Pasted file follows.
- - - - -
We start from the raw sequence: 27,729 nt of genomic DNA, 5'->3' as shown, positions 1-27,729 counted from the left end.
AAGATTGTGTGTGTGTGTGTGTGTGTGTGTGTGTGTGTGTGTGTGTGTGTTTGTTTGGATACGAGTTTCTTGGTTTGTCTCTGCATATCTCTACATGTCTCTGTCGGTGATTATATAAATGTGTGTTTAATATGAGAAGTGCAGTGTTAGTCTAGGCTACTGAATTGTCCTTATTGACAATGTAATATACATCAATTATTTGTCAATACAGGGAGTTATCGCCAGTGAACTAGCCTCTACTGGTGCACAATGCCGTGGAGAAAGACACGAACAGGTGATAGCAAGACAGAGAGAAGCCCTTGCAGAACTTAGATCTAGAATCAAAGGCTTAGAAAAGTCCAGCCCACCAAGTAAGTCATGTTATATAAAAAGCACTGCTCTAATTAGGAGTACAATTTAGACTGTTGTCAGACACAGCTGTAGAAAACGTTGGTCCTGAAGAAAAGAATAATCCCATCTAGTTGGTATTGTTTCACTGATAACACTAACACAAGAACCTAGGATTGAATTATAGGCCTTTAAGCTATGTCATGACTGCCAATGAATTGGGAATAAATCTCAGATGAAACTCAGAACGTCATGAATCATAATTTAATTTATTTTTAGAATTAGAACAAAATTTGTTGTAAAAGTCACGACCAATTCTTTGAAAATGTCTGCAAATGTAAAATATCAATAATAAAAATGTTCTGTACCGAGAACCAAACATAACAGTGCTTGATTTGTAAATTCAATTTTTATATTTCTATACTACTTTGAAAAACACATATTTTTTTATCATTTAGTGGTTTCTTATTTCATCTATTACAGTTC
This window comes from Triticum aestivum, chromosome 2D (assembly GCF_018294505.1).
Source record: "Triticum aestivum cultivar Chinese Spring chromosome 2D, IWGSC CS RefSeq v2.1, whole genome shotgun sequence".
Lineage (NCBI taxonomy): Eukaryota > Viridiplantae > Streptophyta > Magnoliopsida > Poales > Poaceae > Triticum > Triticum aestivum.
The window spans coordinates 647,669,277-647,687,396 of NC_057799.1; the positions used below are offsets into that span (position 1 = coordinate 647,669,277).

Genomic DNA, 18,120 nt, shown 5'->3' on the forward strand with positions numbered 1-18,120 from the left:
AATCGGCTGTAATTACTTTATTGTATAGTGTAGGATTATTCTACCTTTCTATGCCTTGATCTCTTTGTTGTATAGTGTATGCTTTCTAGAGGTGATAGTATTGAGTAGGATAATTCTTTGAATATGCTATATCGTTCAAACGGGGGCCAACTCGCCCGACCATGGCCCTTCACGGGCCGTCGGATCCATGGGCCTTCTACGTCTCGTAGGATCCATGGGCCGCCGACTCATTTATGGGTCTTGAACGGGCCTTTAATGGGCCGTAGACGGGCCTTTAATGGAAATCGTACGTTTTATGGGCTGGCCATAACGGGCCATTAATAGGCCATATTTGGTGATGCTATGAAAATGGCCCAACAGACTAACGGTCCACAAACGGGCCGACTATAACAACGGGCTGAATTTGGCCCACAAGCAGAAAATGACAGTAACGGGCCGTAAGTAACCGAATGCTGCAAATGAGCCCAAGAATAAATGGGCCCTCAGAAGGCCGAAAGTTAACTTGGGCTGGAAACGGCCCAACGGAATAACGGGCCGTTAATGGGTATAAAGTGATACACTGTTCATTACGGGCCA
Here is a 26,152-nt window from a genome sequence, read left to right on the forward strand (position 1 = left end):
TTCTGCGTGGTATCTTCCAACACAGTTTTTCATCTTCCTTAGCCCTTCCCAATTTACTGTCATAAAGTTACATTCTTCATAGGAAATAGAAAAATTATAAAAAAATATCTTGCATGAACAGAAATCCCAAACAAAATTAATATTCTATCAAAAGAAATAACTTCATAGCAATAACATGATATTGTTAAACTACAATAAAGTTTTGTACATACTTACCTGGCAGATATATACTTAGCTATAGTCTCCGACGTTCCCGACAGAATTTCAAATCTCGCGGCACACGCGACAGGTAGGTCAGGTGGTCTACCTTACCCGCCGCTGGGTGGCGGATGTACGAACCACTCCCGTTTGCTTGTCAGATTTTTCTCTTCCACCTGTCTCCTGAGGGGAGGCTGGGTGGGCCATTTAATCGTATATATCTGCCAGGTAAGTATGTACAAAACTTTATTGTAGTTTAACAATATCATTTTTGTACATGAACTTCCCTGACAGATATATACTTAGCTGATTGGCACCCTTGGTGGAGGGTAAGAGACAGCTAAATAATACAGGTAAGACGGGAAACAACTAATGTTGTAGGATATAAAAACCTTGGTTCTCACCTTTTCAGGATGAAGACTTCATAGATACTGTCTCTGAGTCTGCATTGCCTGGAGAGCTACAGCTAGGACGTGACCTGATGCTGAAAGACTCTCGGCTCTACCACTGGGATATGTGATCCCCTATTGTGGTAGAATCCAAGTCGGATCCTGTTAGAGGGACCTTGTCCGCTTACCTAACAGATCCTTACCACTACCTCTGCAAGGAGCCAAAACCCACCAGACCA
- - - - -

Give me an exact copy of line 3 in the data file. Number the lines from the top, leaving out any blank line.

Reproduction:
This window comes from Triticum aestivum, chromosome 2D (assembly GCF_018294505.1).